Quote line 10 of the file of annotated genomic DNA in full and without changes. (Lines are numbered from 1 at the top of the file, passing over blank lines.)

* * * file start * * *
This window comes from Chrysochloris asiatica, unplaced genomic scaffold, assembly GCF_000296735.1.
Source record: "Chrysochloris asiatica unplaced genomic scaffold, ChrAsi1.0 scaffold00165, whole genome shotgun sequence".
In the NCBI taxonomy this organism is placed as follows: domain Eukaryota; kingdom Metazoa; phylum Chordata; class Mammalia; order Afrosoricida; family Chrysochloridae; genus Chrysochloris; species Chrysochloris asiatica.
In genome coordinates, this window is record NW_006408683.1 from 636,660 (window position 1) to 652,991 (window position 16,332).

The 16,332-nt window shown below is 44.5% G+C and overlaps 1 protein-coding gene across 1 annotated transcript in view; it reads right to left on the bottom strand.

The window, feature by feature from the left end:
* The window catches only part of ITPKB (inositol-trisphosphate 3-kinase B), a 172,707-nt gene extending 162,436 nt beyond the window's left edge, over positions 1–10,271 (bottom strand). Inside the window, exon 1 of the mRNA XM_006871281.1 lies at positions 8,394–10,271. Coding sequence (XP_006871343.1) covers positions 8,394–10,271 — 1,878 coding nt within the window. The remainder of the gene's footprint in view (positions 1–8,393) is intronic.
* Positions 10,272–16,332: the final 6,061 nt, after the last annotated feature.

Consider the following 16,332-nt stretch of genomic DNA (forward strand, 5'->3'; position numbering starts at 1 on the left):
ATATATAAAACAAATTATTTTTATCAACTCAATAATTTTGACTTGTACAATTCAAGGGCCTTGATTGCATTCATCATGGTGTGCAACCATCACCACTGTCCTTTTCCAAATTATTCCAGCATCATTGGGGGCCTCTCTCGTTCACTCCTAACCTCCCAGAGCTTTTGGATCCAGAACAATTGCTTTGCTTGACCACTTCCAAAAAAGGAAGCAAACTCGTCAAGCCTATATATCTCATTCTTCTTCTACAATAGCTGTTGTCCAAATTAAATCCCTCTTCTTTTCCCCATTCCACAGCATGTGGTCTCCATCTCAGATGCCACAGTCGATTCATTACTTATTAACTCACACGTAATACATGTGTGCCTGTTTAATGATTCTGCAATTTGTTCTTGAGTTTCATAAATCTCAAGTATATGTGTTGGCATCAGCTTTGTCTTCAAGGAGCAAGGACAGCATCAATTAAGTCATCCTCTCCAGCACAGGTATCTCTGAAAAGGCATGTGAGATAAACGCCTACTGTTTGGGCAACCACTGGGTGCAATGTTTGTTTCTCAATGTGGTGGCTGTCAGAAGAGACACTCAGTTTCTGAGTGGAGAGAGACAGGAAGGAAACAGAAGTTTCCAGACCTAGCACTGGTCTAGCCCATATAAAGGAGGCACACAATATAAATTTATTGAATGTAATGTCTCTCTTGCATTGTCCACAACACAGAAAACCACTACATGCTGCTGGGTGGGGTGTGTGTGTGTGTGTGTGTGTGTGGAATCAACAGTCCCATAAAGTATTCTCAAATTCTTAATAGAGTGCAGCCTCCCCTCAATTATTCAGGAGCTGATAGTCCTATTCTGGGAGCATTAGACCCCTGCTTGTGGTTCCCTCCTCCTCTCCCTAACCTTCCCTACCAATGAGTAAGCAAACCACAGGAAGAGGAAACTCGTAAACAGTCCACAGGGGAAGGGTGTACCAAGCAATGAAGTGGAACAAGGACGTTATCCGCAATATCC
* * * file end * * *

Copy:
ATATATAAAACAAATTATTTTTATCAACTCAATAATTTTGACTTGTACAATTCAAGGGCCTTGATTGCATTCATCATGGTGTGCAACCATCACCACTGTCCTTTTCCAAATTATTCCAGCATCATTGGGGGCCTCTCTCGTTCACTCCTAACCTCCCAGAGCTTTTGGATCCAGAACAATTGCTTTGCTTGACCACTTCCAAAAAAGGAAGCAAACTCGTCAAGCCTATATATCTCATTCTTCTTCTACAATAGCTGTTGTCCAAATTAAATCCCTCTTCTTTTCCCCATTCCACAGCATGTGGTCTCCATCTCAGATGCCACAGTCGATTCATTACTTATTAACTCACACGTAATACATGTGTGCCTGTTTAATGATTCTGCAATTTGTTCTTGAGTTTCATAAATCTCAAGTATATGTGTTGGCATCAGCTTTGTCTTCAAGGAGCAAGGACAGCATCAATTAAGTCATCCTCTCCAGCACAGGTATCTCTGAAAAGGCATGTGAGATAAACGCCTACTGTTTGGGCAACCACTGGGTGCAATGTTTGTTTCTCAATGTGGTGGCTGTCAGAAGAGACACTCAGTTTCTGAGTGGAGAGAGACAGGAAGGAAACAGAAGTTTCCAGACCTAGCACTGGTCTAGCCCATATAAAGGAGGCACACAATATAAATTTATTGAATGTAATGTCTCTCTTGCATTGTCCACAACACAGAAAACCACTACATGCTGCTGGGTGGGGTGTGTGTGTGTGTGTGTGTGTGTGGAATCAACAGTCCCATAAAGTATTCTCAAATTCTTAATAGAGTGCAGCCTCCCCTCAATTATTCAGGAGCTGATAGTCCTATTCTGGGAGCATTAGACCCCTGCTTGTGGTTCCCTCCTCCTCTCCCTAACCTTCCCTACCAATGAGTAAGCAAACCACAGGAAGAGGAAACTCGTAAACAGTCCACAGGGGAAGGGTGTACCAAGCAATGAAGTGGAACAAGGACGTTATCCGCAATATCC